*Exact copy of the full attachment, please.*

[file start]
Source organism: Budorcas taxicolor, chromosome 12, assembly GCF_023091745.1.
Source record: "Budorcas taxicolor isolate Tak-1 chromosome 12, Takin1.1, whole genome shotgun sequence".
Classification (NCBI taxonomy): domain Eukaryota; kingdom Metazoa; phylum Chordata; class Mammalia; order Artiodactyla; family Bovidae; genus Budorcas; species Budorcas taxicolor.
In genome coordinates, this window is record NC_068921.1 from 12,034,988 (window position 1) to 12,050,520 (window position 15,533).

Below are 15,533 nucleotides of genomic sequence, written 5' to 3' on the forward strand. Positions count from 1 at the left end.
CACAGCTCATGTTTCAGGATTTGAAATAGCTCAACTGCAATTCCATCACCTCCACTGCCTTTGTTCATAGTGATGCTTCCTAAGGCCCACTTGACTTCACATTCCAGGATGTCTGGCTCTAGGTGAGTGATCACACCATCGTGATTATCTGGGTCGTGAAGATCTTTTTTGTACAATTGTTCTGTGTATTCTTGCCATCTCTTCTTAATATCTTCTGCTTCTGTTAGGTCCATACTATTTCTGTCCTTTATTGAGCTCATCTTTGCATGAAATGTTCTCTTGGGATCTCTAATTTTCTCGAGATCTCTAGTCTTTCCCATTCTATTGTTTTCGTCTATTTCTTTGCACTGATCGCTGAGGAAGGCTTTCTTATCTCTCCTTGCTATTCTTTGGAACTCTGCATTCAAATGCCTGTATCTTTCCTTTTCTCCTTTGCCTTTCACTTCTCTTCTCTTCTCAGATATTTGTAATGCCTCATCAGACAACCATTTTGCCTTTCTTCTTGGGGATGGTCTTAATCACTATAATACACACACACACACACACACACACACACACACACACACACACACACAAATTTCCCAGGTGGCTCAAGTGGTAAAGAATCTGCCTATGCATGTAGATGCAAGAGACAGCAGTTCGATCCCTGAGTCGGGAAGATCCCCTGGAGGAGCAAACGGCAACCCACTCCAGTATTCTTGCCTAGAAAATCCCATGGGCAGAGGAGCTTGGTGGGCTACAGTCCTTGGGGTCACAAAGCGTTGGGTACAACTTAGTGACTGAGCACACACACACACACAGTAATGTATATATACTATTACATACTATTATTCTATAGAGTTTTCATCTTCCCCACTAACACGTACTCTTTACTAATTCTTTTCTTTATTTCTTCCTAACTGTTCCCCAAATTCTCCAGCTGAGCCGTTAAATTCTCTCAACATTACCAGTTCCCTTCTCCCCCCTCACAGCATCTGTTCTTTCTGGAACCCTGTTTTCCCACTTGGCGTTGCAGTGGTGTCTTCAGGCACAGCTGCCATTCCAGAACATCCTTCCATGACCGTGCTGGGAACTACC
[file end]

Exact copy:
Source organism: Budorcas taxicolor, chromosome 12, assembly GCF_023091745.1.
Source record: "Budorcas taxicolor isolate Tak-1 chromosome 12, Takin1.1, whole genome shotgun sequence".
Classification (NCBI taxonomy): domain Eukaryota; kingdom Metazoa; phylum Chordata; class Mammalia; order Artiodactyla; family Bovidae; genus Budorcas; species Budorcas taxicolor.
In genome coordinates, this window is record NC_068921.1 from 12,034,988 (window position 1) to 12,050,520 (window position 15,533).

Below are 15,533 nucleotides of genomic sequence, written 5' to 3' on the forward strand. Positions count from 1 at the left end.
CACAGCTCATGTTTCAGGATTTGAAATAGCTCAACTGCAATTCCATCACCTCCACTGCCTTTGTTCATAGTGATGCTTCCTAAGGCCCACTTGACTTCACATTCCAGGATGTCTGGCTCTAGGTGAGTGATCACACCATCGTGATTATCTGGGTCGTGAAGATCTTTTTTGTACAATTGTTCTGTGTATTCTTGCCATCTCTTCTTAATATCTTCTGCTTCTGTTAGGTCCATACTATTTCTGTCCTTTATTGAGCTCATCTTTGCATGAAATGTTCTCTTGGGATCTCTAATTTTCTCGAGATCTCTAGTCTTTCCCATTCTATTGTTTTCGTCTATTTCTTTGCACTGATCGCTGAGGAAGGCTTTCTTATCTCTCCTTGCTATTCTTTGGAACTCTGCATTCAAATGCCTGTATCTTTCCTTTTCTCCTTTGCCTTTCACTTCTCTTCTCTTCTCAGATATTTGTAATGCCTCATCAGACAACCATTTTGCCTTTCTTCTTGGGGATGGTCTTAATCACTATAATACACACACACACACACACACACACACACACACACACACACACACACAAATTTCCCAGGTGGCTCAAGTGGTAAAGAATCTGCCTATGCATGTAGATGCAAGAGACAGCAGTTCGATCCCTGAGTCGGGAAGATCCCCTGGAGGAGCAAACGGCAACCCACTCCAGTATTCTTGCCTAGAAAATCCCATGGGCAGAGGAGCTTGGTGGGCTACAGTCCTTGGGGTCACAAAGCGTTGGGTACAACTTAGTGACTGAGCACACACACACACACAGTAATGTATATATACTATTACATACTATTATTCTATAGAGTTTTCATCTTCCCCACTAACACGTACTCTTTACTAATTCTTTTCTTTATTTCTTCCTAACTGTTCCCCAAATTCTCCAGCTGAGCCGTTAAATTCTCTCAACATTACCAGTTCCCTTCTCCCCCCTCACAGCATCTGTTCTTTCTGGAACCCTGTTTTCCCACTTGGCGTTGCAGTGGTGTCTTCAGGCACAGCTGCCATTCCAGAACATCCTTCCATGACCGTGCTGGGAACTACC